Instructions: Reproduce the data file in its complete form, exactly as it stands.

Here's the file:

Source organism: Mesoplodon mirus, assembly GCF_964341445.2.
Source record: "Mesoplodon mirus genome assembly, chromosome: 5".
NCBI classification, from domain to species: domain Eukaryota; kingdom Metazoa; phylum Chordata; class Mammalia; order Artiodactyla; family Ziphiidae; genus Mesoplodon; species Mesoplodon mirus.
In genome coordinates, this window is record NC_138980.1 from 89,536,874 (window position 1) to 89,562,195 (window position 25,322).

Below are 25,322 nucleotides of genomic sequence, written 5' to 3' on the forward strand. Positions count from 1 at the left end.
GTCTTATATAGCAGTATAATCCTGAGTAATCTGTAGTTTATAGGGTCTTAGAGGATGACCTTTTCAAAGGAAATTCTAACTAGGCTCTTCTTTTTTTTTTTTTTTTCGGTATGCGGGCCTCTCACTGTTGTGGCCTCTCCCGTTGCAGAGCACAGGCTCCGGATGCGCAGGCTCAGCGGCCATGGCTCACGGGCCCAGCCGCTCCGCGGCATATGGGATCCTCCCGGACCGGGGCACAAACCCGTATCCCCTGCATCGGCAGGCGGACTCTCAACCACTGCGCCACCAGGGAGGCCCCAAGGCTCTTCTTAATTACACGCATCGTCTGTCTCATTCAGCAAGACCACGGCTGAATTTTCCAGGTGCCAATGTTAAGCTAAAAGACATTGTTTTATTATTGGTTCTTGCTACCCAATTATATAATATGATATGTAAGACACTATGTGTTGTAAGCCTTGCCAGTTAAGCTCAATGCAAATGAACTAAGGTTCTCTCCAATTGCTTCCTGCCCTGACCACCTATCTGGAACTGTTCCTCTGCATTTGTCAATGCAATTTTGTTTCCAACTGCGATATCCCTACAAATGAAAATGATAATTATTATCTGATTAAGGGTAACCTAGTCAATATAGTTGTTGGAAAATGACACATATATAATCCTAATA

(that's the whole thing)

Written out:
Source organism: Mesoplodon mirus, assembly GCF_964341445.2.
Source record: "Mesoplodon mirus genome assembly, chromosome: 5".
NCBI classification, from domain to species: domain Eukaryota; kingdom Metazoa; phylum Chordata; class Mammalia; order Artiodactyla; family Ziphiidae; genus Mesoplodon; species Mesoplodon mirus.
In genome coordinates, this window is record NC_138980.1 from 89,536,874 (window position 1) to 89,562,195 (window position 25,322).

Below are 25,322 nucleotides of genomic sequence, written 5' to 3' on the forward strand. Positions count from 1 at the left end.
GTCTTATATAGCAGTATAATCCTGAGTAATCTGTAGTTTATAGGGTCTTAGAGGATGACCTTTTCAAAGGAAATTCTAACTAGGCTCTTCTTTTTTTTTTTTTTTTCGGTATGCGGGCCTCTCACTGTTGTGGCCTCTCCCGTTGCAGAGCACAGGCTCCGGATGCGCAGGCTCAGCGGCCATGGCTCACGGGCCCAGCCGCTCCGCGGCATATGGGATCCTCCCGGACCGGGGCACAAACCCGTATCCCCTGCATCGGCAGGCGGACTCTCAACCACTGCGCCACCAGGGAGGCCCCAAGGCTCTTCTTAATTACACGCATCGTCTGTCTCATTCAGCAAGACCACGGCTGAATTTTCCAGGTGCCAATGTTAAGCTAAAAGACATTGTTTTATTATTGGTTCTTGCTACCCAATTATATAATATGATATGTAAGACACTATGTGTTGTAAGCCTTGCCAGTTAAGCTCAATGCAAATGAACTAAGGTTCTCTCCAATTGCTTCCTGCCCTGACCACCTATCTGGAACTGTTCCTCTGCATTTGTCAATGCAATTTTGTTTCCAACTGCGATATCCCTACAAATGAAAATGATAATTATTATCTGATTAAGGGTAACCTAGTCAATATAGTTGTTGGAAAATGACACATATATAATCCTAATA